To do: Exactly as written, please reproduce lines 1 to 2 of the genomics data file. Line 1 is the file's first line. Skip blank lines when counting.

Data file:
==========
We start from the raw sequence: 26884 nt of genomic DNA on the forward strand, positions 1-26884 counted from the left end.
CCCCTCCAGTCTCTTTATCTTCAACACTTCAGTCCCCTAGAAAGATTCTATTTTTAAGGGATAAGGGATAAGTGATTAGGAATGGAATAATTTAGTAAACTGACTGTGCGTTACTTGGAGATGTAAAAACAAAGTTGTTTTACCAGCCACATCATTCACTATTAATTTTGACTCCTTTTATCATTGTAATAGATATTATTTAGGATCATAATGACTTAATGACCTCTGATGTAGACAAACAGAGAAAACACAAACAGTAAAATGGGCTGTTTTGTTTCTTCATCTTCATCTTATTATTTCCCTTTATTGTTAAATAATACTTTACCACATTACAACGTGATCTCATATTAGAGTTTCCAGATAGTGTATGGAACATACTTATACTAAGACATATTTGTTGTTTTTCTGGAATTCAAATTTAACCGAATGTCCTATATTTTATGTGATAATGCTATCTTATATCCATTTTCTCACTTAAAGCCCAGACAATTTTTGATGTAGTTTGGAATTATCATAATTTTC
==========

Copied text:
We start from the raw sequence: 26884 nt of genomic DNA on the forward strand, positions 1-26884 counted from the left end.
CCCCTCCAGTCTCTTTATCTTCAACACTTCAGTCCCCTAGAAAGATTCTATTTTTAAGGGATAAGGGATAAGTGATTAGGAATGGAATAATTTAGTAAACTGACTGTGCGTTACTTGGAGATGTAAAAACAAAGTTGTTTTACCAGCCACATCATTCACTATTAATTTTGACTCCTTTTATCATTGTAATAGATATTATTTAGGATCATAATGACTTAATGACCTCTGATGTAGACAAACAGAGAAAACACAAACAGTAAAATGGGCTGTTTTGTTTCTTCATCTTCATCTTATTATTTCCCTTTATTGTTAAATAATACTTTACCACATTACAACGTGATCTCATATTAGAGTTTCCAGATAGTGTATGGAACATACTTATACTAAGACATATTTGTTGTTTTTCTGGAATTCAAATTTAACCGAATGTCCTATATTTTATGTGATAATGCTATCTTATATCCATTTTCTCACTTAAAGCCCAGACAATTTTTGATGTAGTTTGGAATTATCATAATTTTC